"I'm in shock," Glorioso told WWNO. "It'll hit me, but it's stuff we get through."
Gretna Mayor Belinda Constant said about 30 structures in the city were destroyed, with hundreds more damaged by the powerful twister. Most of the destruction, she explained, was in the area between Fourth and Sixth streets on Gretna's riverside.
Next door, in the city of Harvey, another New Orleans suburb, Alisha Lanier spent the morning raking up debris outside her home along with a contracting crew. She was there when the tornado hit.
"The barometric pressure dropped, and my ears popped," she told WWNO. "And that's how you know it's a tornado."
She was safe, but a massive steel beam had impaled the roof of her house. Once she could get it out, she was confident she could get back up on her feet.
Keith Eccles had just finished repairing his Gretna home after Hurricane Ida dealt it a blow last year. An artist and art teacher at West Jefferson High School, the shed of his home had blown down the block, and the tornado ripped away his roof too.
He was thankful that neighbors had stepped in to help him move his paintings from his house to his studio next door after the worst of the storm passed, and that his family came out of the severe weather alive.
For the residents of Arabi in St. Bernard Parish, this is the second time in less than a year that a tornado has devastated the tiny community, WWNO reported.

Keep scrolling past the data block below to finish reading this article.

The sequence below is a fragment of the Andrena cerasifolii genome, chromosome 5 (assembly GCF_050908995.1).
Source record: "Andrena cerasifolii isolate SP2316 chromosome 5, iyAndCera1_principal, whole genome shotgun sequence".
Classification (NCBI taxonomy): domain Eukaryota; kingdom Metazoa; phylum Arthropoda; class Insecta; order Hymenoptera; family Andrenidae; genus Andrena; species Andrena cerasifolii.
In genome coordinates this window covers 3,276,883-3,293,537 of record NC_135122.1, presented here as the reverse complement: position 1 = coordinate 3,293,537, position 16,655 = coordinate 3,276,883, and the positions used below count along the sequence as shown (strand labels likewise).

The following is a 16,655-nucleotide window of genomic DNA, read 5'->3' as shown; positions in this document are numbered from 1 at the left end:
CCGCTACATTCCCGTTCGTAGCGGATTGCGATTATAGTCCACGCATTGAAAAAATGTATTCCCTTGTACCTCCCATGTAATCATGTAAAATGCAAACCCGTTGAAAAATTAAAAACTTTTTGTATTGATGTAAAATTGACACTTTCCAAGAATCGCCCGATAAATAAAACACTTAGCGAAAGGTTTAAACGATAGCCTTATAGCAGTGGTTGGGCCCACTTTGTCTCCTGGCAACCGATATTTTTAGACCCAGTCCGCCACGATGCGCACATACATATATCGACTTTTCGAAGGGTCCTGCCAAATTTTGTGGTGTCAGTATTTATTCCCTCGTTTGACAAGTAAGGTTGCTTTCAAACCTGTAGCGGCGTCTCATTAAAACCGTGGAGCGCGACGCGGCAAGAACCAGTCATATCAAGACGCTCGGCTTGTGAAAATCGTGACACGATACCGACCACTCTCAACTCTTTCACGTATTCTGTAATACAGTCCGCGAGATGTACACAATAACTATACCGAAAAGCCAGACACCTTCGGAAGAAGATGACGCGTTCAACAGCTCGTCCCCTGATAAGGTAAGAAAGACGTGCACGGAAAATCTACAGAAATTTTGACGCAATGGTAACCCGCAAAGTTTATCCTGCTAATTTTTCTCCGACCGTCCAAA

Merritt Landry spent the morning after the storm on his Bobcat skid steer — a must-have, he said, when you live in Louisiana and often experience hurricanes and tornadoes — picking up broken glass and other debris strewn around his home in Arabi.
He sheltered from the storm in the hallway, huddling with his family and pet dog. Their roof suffered damage, but he said everyone is in good spirits.
"We're resilient people — we'll be back," he said.
State, Local Governments Will Pay to Rebuild
Despite all the tornado destruction across Louisiana, Gov. Edwards warned that the damage in the state was likely not bad enough for the state to qualify for funding from Washington, but he wanted taxpayers to know local governments and the state will pick up the costs for repairs.
"At this point, we don't think we will meet the requirements for assistance from the federal government," he said during his tour of New Iberia. "We don't have $8.2 billion worth of damage across the state or enough damage in [Iberia Parish]. So, this will be on the state and on the local government and I want to make sure people are aware of that." CEG
Today's top stories